When speech relates “to any matter of political, social, or other concern to the community,” it addresses a matter of public concern. Thus, a teacher’s in-class speech about “race, gender, and power conflicts” addresses matters of public concern. A basketball coach using racial epithets to motivate his players does not. “The linchpin of the inquiry is, thus, for both public concern and academic freedom, the extent to which the speech advances an idea transcending personal interest or opinion which impacts our social and/or political lives.”
Meriwether did just that in refusing to use gender-identity-based pronouns. And the “point of his speech” (or his refusal to speak in a particular manner) was to convey a message. Taken in context, his speech “concerns a struggle over the social control of language in a crucial debate about the nature and foundation, or indeed real existence, of the sexes. That is, his mode of address was the message. It reflected his conviction that one’s sex cannot be changed, a topic which has been in the news on many occasions and “has become an issue of contentious political … debate.” …
Never before have titles and pronouns been scrutinized as closely as they are today for their power to validate—or invalidate—someone’s perceived sex or gender identity. Meriwether took a side in that debate. Through his continued refusal to address Doe as a woman, he advanced a viewpoint on gender identity. Meriwether’s speech manifested his belief that “sex is fixed in each person from the moment of conception, and that it cannot be changed, regardless of an individual’s feelings or desires.” The “focus,” “point,” “intent,” and “communicative purpose” of the speech in question was a matter of public concern.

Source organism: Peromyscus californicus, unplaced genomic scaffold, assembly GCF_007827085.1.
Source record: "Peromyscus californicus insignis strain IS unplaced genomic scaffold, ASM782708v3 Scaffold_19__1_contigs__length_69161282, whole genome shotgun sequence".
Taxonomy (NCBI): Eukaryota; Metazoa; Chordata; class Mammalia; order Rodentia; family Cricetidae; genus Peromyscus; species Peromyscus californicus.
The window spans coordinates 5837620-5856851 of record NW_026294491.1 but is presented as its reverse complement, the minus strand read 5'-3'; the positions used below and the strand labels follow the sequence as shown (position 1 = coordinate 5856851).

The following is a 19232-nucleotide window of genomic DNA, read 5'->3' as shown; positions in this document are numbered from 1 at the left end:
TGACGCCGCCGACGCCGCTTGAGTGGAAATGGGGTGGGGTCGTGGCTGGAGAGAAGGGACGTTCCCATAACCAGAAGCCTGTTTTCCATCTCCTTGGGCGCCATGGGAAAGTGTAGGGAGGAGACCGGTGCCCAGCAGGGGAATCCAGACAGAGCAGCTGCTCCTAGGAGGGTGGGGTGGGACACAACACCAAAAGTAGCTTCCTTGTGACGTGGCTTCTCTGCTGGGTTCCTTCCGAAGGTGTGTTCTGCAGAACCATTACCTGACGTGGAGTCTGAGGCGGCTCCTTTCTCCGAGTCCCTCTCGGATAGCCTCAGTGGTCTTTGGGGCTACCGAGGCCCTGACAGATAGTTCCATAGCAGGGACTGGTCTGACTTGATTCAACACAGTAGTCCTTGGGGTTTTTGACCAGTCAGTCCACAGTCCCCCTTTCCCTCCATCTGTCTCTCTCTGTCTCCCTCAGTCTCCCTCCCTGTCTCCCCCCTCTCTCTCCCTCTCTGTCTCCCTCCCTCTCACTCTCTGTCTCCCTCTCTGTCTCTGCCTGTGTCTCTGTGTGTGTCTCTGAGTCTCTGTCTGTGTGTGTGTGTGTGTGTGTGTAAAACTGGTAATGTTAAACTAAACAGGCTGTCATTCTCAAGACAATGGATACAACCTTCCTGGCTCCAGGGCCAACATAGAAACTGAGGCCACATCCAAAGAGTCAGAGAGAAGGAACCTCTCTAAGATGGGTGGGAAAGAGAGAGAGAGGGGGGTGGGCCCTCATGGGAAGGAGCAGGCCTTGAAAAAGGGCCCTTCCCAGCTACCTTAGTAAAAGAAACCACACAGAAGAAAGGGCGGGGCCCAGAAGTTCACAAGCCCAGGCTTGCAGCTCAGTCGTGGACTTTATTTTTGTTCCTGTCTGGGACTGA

And even the university appears to think this pronoun debate is a hot issue. Otherwise, why would it forbid Meriwether from explaining his “personal and religious beliefs about gender identity” in his syllabus? No one contests that what Meriwether proposed to put in his syllabus involved a matter of public concern….
So, I agree with all of that. While his faculty page doesn’t link his CV, Meriwether is a full professor of Philosophy. He is well qualified to hold a Socratic discussion over the ontological and epistemological issues surrounds gender identity and, if doing so makes some students uncomfortable, that’s too damn bad. Having one’s ideas challenged is an integral part of a college education. That’s doubly true for a philosophy class.
My really, really, really big caveat, though, is that there is a vast difference between discussing an abstract idea in the classroom in a controversial manner and singling out a particular, vulnerable student for abuse. There is all manner of case law out there, going back decades, on hostile workplaces. All of the related restrictions inherently conflict with free expression and, there, the courts have pretty consistently balanced in the direction of inclusion.
Here, I think the panel fell short:
On the other side of the ledger, Shawnee State argues that it has a compelling interest in stopping discrimination against transgender students. It relies on EEOC v. R.G. & G.R. Harris Funeral Homes, Inc. (6th Cir. 2018) in support of this proposition. But Harris does not resolve this case. There, a panel of our court held that an employer violates Title VII when it takes an adverse employment action based on an employee’s transgender status.